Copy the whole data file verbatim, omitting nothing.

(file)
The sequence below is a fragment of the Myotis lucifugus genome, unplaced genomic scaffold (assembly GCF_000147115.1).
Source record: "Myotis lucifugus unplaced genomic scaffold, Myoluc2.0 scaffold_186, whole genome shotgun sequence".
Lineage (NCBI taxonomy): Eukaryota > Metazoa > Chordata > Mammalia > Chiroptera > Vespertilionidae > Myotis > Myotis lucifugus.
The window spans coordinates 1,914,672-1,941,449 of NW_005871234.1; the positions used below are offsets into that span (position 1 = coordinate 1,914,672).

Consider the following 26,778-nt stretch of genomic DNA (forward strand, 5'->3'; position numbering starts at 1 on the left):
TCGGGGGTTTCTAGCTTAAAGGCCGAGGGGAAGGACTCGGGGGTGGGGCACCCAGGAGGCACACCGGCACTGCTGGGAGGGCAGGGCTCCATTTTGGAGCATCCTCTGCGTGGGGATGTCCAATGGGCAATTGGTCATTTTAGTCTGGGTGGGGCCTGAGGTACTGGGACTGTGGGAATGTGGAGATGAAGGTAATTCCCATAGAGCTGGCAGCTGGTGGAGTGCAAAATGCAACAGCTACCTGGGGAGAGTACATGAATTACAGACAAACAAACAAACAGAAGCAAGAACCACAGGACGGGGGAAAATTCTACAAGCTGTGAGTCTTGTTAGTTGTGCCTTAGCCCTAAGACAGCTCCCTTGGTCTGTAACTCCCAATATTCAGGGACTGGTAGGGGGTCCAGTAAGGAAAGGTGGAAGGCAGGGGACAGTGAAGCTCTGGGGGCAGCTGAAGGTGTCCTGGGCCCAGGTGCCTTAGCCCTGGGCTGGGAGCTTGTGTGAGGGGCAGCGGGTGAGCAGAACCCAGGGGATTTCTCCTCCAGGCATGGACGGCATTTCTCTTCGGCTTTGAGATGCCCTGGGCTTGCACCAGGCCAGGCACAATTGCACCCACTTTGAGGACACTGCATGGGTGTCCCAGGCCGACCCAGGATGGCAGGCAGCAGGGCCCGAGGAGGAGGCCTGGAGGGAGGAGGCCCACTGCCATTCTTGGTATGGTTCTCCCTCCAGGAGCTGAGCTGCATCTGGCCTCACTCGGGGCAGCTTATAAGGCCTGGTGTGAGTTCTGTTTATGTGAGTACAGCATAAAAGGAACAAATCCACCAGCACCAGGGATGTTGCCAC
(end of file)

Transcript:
The sequence below is a fragment of the Myotis lucifugus genome, unplaced genomic scaffold (assembly GCF_000147115.1).
Source record: "Myotis lucifugus unplaced genomic scaffold, Myoluc2.0 scaffold_186, whole genome shotgun sequence".
Lineage (NCBI taxonomy): Eukaryota > Metazoa > Chordata > Mammalia > Chiroptera > Vespertilionidae > Myotis > Myotis lucifugus.
The window spans coordinates 1,914,672-1,941,449 of NW_005871234.1; the positions used below are offsets into that span (position 1 = coordinate 1,914,672).

Consider the following 26,778-nt stretch of genomic DNA (forward strand, 5'->3'; position numbering starts at 1 on the left):
TCGGGGGTTTCTAGCTTAAAGGCCGAGGGGAAGGACTCGGGGGTGGGGCACCCAGGAGGCACACCGGCACTGCTGGGAGGGCAGGGCTCCATTTTGGAGCATCCTCTGCGTGGGGATGTCCAATGGGCAATTGGTCATTTTAGTCTGGGTGGGGCCTGAGGTACTGGGACTGTGGGAATGTGGAGATGAAGGTAATTCCCATAGAGCTGGCAGCTGGTGGAGTGCAAAATGCAACAGCTACCTGGGGAGAGTACATGAATTACAGACAAACAAACAAACAGAAGCAAGAACCACAGGACGGGGGAAAATTCTACAAGCTGTGAGTCTTGTTAGTTGTGCCTTAGCCCTAAGACAGCTCCCTTGGTCTGTAACTCCCAATATTCAGGGACTGGTAGGGGGTCCAGTAAGGAAAGGTGGAAGGCAGGGGACAGTGAAGCTCTGGGGGCAGCTGAAGGTGTCCTGGGCCCAGGTGCCTTAGCCCTGGGCTGGGAGCTTGTGTGAGGGGCAGCGGGTGAGCAGAACCCAGGGGATTTCTCCTCCAGGCATGGACGGCATTTCTCTTCGGCTTTGAGATGCCCTGGGCTTGCACCAGGCCAGGCACAATTGCACCCACTTTGAGGACACTGCATGGGTGTCCCAGGCCGACCCAGGATGGCAGGCAGCAGGGCCCGAGGAGGAGGCCTGGAGGGAGGAGGCCCACTGCCATTCTTGGTATGGTTCTCCCTCCAGGAGCTGAGCTGCATCTGGCCTCACTCGGGGCAGCTTATAAGGCCTGGTGTGAGTTCTGTTTATGTGAGTACAGCATAAAAGGAACAAATCCACCAGCACCAGGGATGTTGCCAC